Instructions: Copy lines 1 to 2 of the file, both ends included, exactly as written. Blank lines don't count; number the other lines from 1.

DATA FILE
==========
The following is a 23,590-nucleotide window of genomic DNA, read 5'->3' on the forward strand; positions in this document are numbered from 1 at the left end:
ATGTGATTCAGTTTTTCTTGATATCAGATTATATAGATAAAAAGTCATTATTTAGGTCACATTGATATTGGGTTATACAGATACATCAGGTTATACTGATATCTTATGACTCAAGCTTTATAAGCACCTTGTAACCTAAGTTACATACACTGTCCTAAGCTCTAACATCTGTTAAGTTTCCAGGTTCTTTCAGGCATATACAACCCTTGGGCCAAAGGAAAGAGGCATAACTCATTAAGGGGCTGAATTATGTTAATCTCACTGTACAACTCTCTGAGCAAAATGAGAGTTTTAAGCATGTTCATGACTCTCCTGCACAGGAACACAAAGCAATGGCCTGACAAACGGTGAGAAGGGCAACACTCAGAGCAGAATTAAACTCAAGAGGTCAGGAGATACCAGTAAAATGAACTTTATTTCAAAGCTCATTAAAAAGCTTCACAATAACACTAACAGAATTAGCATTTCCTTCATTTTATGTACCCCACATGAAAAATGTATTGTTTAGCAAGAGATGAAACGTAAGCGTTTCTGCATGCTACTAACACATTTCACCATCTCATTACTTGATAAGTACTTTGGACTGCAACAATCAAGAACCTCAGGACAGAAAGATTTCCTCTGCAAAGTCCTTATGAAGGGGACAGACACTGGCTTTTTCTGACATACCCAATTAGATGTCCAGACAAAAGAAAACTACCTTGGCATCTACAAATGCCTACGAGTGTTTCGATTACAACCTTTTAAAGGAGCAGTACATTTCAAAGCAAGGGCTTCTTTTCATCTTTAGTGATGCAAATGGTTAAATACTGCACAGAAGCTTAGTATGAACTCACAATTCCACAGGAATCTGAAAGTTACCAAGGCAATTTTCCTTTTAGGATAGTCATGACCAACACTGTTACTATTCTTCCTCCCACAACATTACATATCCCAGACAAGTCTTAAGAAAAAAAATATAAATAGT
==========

The following is a 23,590-nucleotide window of genomic DNA, read 5'->3' on the forward strand; positions in this document are numbered from 1 at the left end:
ATGTGATTCAGTTTTTCTTGATATCAGATTATATAGATAAAAAGTCATTATTTAGGTCACATTGATATTGGGTTATACAGATACATCAGGTTATACTGATATCTTATGACTCAAGCTTTATAAGCACCTTGTAACCTAAGTTACATACACTGTCCTAAGCTCTAACATCTGTTAAGTTTCCAGGTTCTTTCAGGCATATACAACCCTTGGGCCAAAGGAAAGAGGCATAACTCATTAAGGGGCTGAATTATGTTAATCTCACTGTACAACTCTCTGAGCAAAATGAGAGTTTTAAGCATGTTCATGACTCTCCTGCACAGGAACACAAAGCAATGGCCTGACAAACGGTGAGAAGGGCAACACTCAGAGCAGAATTAAACTCAAGAGGTCAGGAGATACCAGTAAAATGAACTTTATTTCAAAGCTCATTAAAAAGCTTCACAATAACACTAACAGAATTAGCATTTCCTTCATTTTATGTACCCCACATGAAAAATGTATTGTTTAGCAAGAGATGAAACGTAAGCGTTTCTGCATGCTACTAACACATTTCACCATCTCATTACTTGATAAGTACTTTGGACTGCAACAATCAAGAACCTCAGGACAGAAAGATTTCCTCTGCAAAGTCCTTATGAAGGGGACAGACACTGGCTTTTTCTGACATACCCAATTAGATGTCCAGACAAAAGAAAACTACCTTGGCATCTACAAATGCCTACGAGTGTTTCGATTACAACCTTTTAAAGGAGCAGTACATTTCAAAGCAAGGGCTTCTTTTCATCTTTAGTGATGCAAATGGTTAAATACTGCACAGAAGCTTAGTATGAACTCACAATTCCACAGGAATCTGAAAGTTACCAAGGCAATTTTCCTTTTAGGATAGTCATGACCAACACTGTTACTATTCTTCCTCCCACAACATTACATATCCCAGACAAGTCTTAAGAAAAAAAATATAAATAGT